2023: A year of unprecedented heat, Copernicus Climate Change Service reports

C3S revealed startling global temperature highs, marking a concerning milestone in the ongoing narrative of climate change.

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The year 2023 has been officially declared the hottest year on record by the Copernicus Climate Change Service (C3S). In a comprehensive report, C3S, implemented by the European Center for Medium-Range Weather Forecasts, revealed startling global temperature highs, marking a concerning milestone in the ongoing narrative of climate change.

C3S’s 2023 Global Climate Highlights report, based on the ERA5 reanalysis dataset, presented a stark picture: 2023 surpassed 2016, the previous record-holder, by a significant margin. Throughout the year, the world experienced the hottest months ever recorded, with daily global temperature averages briefly exceeding pre-industrial levels by more than 2°C. This unprecedented rise in temperatures, particularly from June onwards, has set a new precedent in climate records.

The surface air temperature anomaly for 2023, relative to the 1991-2020 reference period, was alarming. Data from ERA5 highlighted that the global average temperature in 2023 was 14.98°C, a staggering 0.17°C higher than in 2016. This marked 2023 as 0.60°C warmer than the 1991-2020 average and 1.48°C warmer than the pre-industrial level. The data underscored a concerning trend towards increasingly warmer global temperatures.

Global average sea surface temperatures (SSTs) also reached historic highs in 2023, according to C3S. The transition from La Niña to El Niño conditions played a crucial role in these elevated temperatures. The onset of El Niño in early July significantly impacted SSTs across most ocean basins, particularly the North Atlantic, contributing to a year of record-breaking global SSTs and associated marine heatwaves in various regions.

In Europe, 2023 was the second-warmest year recorded, with average temperatures 1.02°C above the 1991-2020 average. Notably, September 2023 was the warmest September on record. Seasonal analysis showed that the European winter of 2022-2023 was the second-warmest winter on record, while the summer and autumn of 2023 were also among the warmest ever recorded.

The year 2023 was marked by a series of extreme climate events, including widespread heatwaves, floods, droughts, and wildfires. These events were exacerbated by the high global temperatures, leading to a 30% increase in estimated global wildfire carbon emissions compared to 2022. Moreover, both the Antarctic and Arctic regions experienced significant reductions in sea ice extents, with record lows observed in several months.

The atmospheric concentrations of greenhouse gases, particularly carbon dioxide and methane, reached record levels in 2023. Carbon dioxide concentrations increased to 419 ppm, and methane concentrations rose to 1902 ppb, according to C3S and the Copernicus Atmosphere Monitoring Service. These increases are indicative of a continuing trend and highlight the urgent need for global action to address greenhouse gas emissions.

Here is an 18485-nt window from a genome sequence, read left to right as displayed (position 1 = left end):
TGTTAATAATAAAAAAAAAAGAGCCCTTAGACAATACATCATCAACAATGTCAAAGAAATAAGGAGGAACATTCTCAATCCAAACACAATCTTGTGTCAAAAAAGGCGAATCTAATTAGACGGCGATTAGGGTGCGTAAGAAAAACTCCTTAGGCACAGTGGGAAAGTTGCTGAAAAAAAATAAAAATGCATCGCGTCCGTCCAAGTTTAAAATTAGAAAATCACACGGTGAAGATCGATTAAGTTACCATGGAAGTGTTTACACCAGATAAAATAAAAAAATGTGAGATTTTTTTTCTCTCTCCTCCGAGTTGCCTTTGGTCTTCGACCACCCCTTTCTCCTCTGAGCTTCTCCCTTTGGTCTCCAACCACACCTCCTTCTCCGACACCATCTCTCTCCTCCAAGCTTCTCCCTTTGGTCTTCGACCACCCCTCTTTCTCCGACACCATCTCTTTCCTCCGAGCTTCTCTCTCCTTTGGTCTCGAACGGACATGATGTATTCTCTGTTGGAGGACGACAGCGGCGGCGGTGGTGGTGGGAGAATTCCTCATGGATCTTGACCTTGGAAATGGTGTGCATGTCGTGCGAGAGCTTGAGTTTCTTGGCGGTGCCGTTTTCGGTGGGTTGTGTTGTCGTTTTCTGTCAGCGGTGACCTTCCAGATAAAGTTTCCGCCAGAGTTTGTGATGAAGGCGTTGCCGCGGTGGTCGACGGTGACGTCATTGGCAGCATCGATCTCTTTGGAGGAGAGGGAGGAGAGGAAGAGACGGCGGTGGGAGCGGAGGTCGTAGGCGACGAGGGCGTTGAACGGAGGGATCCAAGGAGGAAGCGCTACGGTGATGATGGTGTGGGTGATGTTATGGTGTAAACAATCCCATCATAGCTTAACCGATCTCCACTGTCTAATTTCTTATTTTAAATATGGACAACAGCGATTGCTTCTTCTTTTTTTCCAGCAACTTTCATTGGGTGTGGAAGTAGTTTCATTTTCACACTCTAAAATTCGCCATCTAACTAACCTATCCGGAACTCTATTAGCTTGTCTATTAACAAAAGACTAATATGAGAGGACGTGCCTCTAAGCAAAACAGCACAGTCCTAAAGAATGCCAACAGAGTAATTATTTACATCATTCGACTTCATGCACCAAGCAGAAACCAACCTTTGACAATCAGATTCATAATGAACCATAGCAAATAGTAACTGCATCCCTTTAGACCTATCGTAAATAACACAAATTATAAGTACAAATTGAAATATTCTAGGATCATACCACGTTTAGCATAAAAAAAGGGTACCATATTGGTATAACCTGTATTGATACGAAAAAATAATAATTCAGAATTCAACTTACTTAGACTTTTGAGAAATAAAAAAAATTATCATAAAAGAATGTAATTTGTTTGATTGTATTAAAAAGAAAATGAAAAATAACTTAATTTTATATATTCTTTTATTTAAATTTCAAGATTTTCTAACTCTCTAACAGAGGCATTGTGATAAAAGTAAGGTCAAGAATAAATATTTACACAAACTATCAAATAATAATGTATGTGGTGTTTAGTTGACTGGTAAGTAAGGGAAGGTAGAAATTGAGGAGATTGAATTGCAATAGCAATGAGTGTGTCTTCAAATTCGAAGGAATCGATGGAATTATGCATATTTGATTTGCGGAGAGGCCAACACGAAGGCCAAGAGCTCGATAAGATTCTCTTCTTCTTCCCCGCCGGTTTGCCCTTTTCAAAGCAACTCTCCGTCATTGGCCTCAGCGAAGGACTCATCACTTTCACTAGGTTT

Mauro Facchini, Head of Earth Observation at the Directorate General for Defence Industry and Space, European Commission, expressed concern, stating, “The Copernicus Programme is one of the best tools available to guide our climate actions and accelerate the green transition.” Samantha Burgess, Deputy Director of C3S, commented, “2023 was an exceptional year with climate records tumbling like dominoes.” Carlo Buontempo, Director of C3S, added, “The extremes we have observed over the last few months provide a dramatic testimony of how far we now are from the climate in which our civilization developed.”

The findings of the C3S report have implications for the global response to climate change and future temperature projections. With 2023 temperatures nearing the 1.5°C limit set by the Paris Agreement, there is a heightened sense of urgency for worldwide efforts to reduce fossil fuel emissions and mitigate further temperature increases. Experts predict that without significant action, future years could see even higher temperatures, amplifying the risks and impacts of global warming.

Carlo Buontempo concluded, “If we want to successfully manage our climate risk portfolio, we need to urgently decarbonize our economy whilst using climate data and knowledge to prepare for the future.”

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Alexandra Jacobo is a dedicated progressive writer, activist, and mother with a deep-rooted passion for social justice and political engagement. Her journey into political activism began in 2011 at Zuccotti Park, where she supported the Occupy movement by distributing blankets to occupiers, marking the start of her earnest commitment to progressive causes. Driven by a desire to educate and inspire, Alexandra focuses her writing on a range of progressive issues, aiming to foster positive change both domestically and internationally. Her work is characterized by a strong commitment to community empowerment and a belief in the power of informed public action. As a mother, Alexandra brings a unique and personal perspective to her activism, understanding the importance of shaping a better world for future generations. Her writing not only highlights the challenges we face but also champions the potential for collective action to create a more equitable and sustainable world.

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